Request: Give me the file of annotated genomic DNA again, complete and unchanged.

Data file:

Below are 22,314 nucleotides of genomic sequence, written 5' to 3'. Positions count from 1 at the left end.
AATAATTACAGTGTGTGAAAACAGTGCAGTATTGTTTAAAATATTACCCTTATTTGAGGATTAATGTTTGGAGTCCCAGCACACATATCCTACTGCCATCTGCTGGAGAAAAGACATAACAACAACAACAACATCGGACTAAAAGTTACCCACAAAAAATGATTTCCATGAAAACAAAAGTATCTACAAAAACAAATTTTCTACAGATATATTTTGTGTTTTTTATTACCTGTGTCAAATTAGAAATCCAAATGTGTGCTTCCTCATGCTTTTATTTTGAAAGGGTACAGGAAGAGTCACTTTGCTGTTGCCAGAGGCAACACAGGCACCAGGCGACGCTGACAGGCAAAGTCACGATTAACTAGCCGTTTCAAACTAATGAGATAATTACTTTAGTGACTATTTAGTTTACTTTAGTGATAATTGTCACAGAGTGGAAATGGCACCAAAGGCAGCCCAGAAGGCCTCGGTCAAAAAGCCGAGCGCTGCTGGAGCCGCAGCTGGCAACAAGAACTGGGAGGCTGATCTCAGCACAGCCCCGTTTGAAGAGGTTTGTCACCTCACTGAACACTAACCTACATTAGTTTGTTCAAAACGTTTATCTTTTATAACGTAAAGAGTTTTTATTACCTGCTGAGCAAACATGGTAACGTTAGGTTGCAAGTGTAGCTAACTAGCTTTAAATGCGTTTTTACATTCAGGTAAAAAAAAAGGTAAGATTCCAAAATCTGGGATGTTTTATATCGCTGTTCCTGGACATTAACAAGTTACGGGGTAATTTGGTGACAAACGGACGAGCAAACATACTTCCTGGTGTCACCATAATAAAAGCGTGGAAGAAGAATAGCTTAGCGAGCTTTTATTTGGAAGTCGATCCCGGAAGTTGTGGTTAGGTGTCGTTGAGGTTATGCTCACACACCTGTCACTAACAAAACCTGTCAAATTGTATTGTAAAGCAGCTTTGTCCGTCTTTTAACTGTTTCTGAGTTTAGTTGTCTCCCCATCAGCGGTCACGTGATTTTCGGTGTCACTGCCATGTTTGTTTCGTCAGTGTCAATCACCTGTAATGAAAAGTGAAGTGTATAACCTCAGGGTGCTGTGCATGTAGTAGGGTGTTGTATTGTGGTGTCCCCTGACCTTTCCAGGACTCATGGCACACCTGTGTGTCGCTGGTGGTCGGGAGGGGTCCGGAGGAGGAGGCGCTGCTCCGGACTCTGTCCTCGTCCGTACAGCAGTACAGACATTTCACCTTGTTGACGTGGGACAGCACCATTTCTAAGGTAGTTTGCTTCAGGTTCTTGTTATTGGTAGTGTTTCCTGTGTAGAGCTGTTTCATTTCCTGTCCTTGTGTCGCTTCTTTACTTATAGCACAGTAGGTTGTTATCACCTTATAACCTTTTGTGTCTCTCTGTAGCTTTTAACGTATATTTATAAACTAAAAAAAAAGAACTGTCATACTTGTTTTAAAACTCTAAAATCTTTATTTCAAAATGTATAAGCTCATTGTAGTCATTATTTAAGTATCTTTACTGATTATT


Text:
Below are 22,314 nucleotides of genomic sequence, written 5' to 3'. Positions count from 1 at the left end.
AATAATTACAGTGTGTGAAAACAGTGCAGTATTGTTTAAAATATTACCCTTATTTGAGGATTAATGTTTGGAGTCCCAGCACACATATCCTACTGCCATCTGCTGGAGAAAAGACATAACAACAACAACAACATCGGACTAAAAGTTACCCACAAAAAATGATTTCCATGAAAACAAAAGTATCTACAAAAACAAATTTTCTACAGATATATTTTGTGTTTTTTATTACCTGTGTCAAATTAGAAATCCAAATGTGTGCTTCCTCATGCTTTTATTTTGAAAGGGTACAGGAAGAGTCACTTTGCTGTTGCCAGAGGCAACACAGGCACCAGGCGACGCTGACAGGCAAAGTCACGATTAACTAGCCGTTTCAAACTAATGAGATAATTACTTTAGTGACTATTTAGTTTACTTTAGTGATAATTGTCACAGAGTGGAAATGGCACCAAAGGCAGCCCAGAAGGCCTCGGTCAAAAAGCCGAGCGCTGCTGGAGCCGCAGCTGGCAACAAGAACTGGGAGGCTGATCTCAGCACAGCCCCGTTTGAAGAGGTTTGTCACCTCACTGAACACTAACCTACATTAGTTTGTTCAAAACGTTTATCTTTTATAACGTAAAGAGTTTTTATTACCTGCTGAGCAAACATGGTAACGTTAGGTTGCAAGTGTAGCTAACTAGCTTTAAATGCGTTTTTACATTCAGGTAAAAAAAAAGGTAAGATTCCAAAATCTGGGATGTTTTATATCGCTGTTCCTGGACATTAACAAGTTACGGGGTAATTTGGTGACAAACGGACGAGCAAACATACTTCCTGGTGTCACCATAATAAAAGCGTGGAAGAAGAATAGCTTAGCGAGCTTTTATTTGGAAGTCGATCCCGGAAGTTGTGGTTAGGTGTCGTTGAGGTTATGCTCACACACCTGTCACTAACAAAACCTGTCAAATTGTATTGTAAAGCAGCTTTGTCCGTCTTTTAACTGTTTCTGAGTTTAGTTGTCTCCCCATCAGCGGTCACGTGATTTTCGGTGTCACTGCCATGTTTGTTTCGTCAGTGTCAATCACCTGTAATGAAAAGTGAAGTGTATAACCTCAGGGTGCTGTGCATGTAGTAGGGTGTTGTATTGTGGTGTCCCCTGACCTTTCCAGGACTCATGGCACACCTGTGTGTCGCTGGTGGTCGGGAGGGGTCCGGAGGAGGAGGCGCTGCTCCGGACTCTGTCCTCGTCCGTACAGCAGTACAGACATTTCACCTTGTTGACGTGGGACAGCACCATTTCTAAGGTAGTTTGCTTCAGGTTCTTGTTATTGGTAGTGTTTCCTGTGTAGAGCTGTTTCATTTCCTGTCCTTGTGTCGCTTCTTTACTTATAGCACAGTAGGTTGTTATCACCTTATAACCTTTTGTGTCTCTCTGTAGCTTTTAACGTATATTTATAAACTAAAAAAAAAGAACTGTCATACTTGTTTTAAAACTCTAAAATCTTTATTTCAAAATGTATAAGCTCATTGTAGTCATTATTTAAGTATCTTTACTGATTATT